maybe this weight was a gift

More and more lately, I’ve started to realize why people who have tested positive for the BRCA mutation(s) consider themselves “lucky.” It’s not that having this mutation is a great thing. Frankly, I think it sucks, and I’ll always think it sucks. But knowing you have the mutation – and being able to make decisions based upon that fact – is, admittedly, invaluable.

A friend of mine has an acquaintance who is around my age (mid-20s) and was recently diagnosed with advanced-stage breast cancer. I’m a creepshow and I’ve popped into her blog a few times, always finding myself in awe of her strength and honesty. I also find myself feeling grateful. Is there a guarantee that, if I get cancer, I’ll catch it early? No, of course not – but the chances are pretty damn high with a mammogram and an MRI every year. As long as I have my natural breasts, I’ll undergo screening every six months. I believe that, if I keep my breasts, I’ll get cancer (87% is nothing to sneeze at), but if I do, it’s likely I’ll be able to catch it early enough to be treated and avoid the cancer spreading.

But!  The other thing? I do plan on having preventative surgery. And I have the luxury of being prepared. It’s going to be horrible and scary and sad to go through a prophylactic mastectomy, sure – but it will be my choice. I’ll get to decide when I have the surgery. I’ll get to decide the type of reconstruction I want, the doctors and surgeons I want to see. I’ll have surgery before cancer mandates I do so, and I can take the time to prepare, to be ready, to know that it’s my choice.

And it absolutely makes me feel lucky. On March 30th, I wanted to die. I thought my life had already ended, that I’d never smile again, that I’d never look forward to another day because every day was going to be devastating all over again. I couldn’t for the life of me understand how anyone would feel lucky about something like this. It just made me angry.

It’s been nearly four months since then. A lot of tears, a lot of obsessing and researching and talking, and here I am. And I get it now.

[Other reasons I’m lucky: I’m working crazy hours right now but I feel productive and kick-ass; I’m running again on my own self-designed plan and can currently run 1.25 miles without stopping; one of my best friends in the world is visiting me this weekend & we have plenty of fun things planned; and did I mention I’m GOING BACK TO EUROPE?!]

2 thoughts on “maybe this weight was a gift

  1. Dear Krys,

    Thank you for this post 🙂 I have so many emotions going through me right now, but first I want to give you a hug. In this world, breasts define “woman” and I think it’s a big deal to have to accept that something that defines (I don’t think it does) your gender is going to also screw up your life. And it’s an even bigger deal and requires a lot of courage to say that I am going to take them out.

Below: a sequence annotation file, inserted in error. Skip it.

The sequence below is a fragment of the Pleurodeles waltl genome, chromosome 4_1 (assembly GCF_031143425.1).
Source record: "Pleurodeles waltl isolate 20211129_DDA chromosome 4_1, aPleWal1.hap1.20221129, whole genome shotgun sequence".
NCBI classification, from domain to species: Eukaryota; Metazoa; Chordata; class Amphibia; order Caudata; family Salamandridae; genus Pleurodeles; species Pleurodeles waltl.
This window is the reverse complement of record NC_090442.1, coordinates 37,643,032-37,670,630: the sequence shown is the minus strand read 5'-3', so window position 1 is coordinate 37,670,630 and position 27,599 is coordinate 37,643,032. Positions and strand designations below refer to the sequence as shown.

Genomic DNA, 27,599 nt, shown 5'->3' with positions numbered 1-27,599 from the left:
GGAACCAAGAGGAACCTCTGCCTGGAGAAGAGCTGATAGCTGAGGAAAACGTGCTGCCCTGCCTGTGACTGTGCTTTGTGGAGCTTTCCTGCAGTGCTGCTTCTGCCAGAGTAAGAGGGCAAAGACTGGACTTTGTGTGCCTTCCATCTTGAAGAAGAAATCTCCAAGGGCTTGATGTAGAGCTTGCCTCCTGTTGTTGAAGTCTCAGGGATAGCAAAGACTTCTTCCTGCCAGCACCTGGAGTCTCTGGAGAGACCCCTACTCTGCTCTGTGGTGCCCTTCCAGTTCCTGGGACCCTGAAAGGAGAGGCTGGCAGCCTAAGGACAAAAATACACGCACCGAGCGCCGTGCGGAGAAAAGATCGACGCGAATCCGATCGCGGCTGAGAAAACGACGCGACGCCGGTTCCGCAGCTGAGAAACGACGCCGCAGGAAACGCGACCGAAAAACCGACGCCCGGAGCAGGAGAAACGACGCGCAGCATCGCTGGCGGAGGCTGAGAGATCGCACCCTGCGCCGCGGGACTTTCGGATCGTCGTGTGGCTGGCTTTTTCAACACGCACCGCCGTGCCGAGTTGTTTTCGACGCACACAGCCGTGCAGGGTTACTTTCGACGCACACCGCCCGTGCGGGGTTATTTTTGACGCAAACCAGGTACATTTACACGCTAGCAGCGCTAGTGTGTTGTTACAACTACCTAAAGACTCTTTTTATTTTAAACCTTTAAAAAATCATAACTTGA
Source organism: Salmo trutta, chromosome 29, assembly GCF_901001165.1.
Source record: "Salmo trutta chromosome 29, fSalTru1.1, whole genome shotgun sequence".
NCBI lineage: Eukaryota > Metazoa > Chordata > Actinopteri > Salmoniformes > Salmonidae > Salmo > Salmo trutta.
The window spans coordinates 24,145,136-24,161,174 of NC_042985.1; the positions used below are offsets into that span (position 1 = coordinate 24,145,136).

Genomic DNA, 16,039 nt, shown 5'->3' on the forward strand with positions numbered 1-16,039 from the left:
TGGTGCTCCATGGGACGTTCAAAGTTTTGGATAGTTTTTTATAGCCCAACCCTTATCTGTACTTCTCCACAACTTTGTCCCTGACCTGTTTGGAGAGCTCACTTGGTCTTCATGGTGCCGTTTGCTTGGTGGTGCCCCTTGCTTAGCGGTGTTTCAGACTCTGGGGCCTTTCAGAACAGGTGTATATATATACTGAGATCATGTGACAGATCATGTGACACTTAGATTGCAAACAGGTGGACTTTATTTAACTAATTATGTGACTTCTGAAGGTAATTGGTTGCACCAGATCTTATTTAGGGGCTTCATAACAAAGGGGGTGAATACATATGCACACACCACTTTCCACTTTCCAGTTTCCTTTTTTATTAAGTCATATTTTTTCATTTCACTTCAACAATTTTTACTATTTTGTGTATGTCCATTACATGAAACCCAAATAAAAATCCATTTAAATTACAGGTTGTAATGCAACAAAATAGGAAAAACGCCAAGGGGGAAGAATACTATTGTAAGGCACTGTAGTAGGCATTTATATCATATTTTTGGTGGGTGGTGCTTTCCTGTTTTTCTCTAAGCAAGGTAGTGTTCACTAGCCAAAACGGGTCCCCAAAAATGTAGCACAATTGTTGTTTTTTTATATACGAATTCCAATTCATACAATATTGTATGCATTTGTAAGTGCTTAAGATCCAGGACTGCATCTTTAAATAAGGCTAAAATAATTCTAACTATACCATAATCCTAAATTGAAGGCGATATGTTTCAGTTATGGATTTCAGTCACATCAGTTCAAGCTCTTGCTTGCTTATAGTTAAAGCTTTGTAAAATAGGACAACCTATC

I just realised that in the case of Breast Cancer, diagnosis could be arrived at early and thereby prevented or treated with a fair amount of success. I don’t know if I would have done the same thing, but I totally understand where you’re coming from and support your decision to get tested and to have a mastectomy!

    Just wanted to clarify that in the case of Dementia, there being no long term solution, it is actually like sitting on a time bomb 🙂 and therefore more advisable that people concentrate on living fully. But yes, even in Dementia there are cases like the entire community in Colombia that marries within itself and now has Early Onset Alzheimer’s running in their genes. So I guess, in some cases, information does become power.

    I am so glad I found your blog and through it, the journey of so many women going through BRCA with so much dignity and strength.

    My prayers are with you and all of them for a long and healthy and fulfilling life.

    All my love,


    • Well, getting tested is what will allow for an early diagnosis if/when I get breast cancer. The mastectomy is the plan for the future – 99.9%, at least – but not for at least five more years, probably. I could absolutely change my mind there, although it’s unlikely.

      I absolutely see where you’re coming from with dementia. If I were predisposed to something like Alzheimer’s, I’m not sure I’d want to test, either. If it’s not preventable or treatable, why would I necessarily need to know, you know? It just all depends on the issue at hand, I think!

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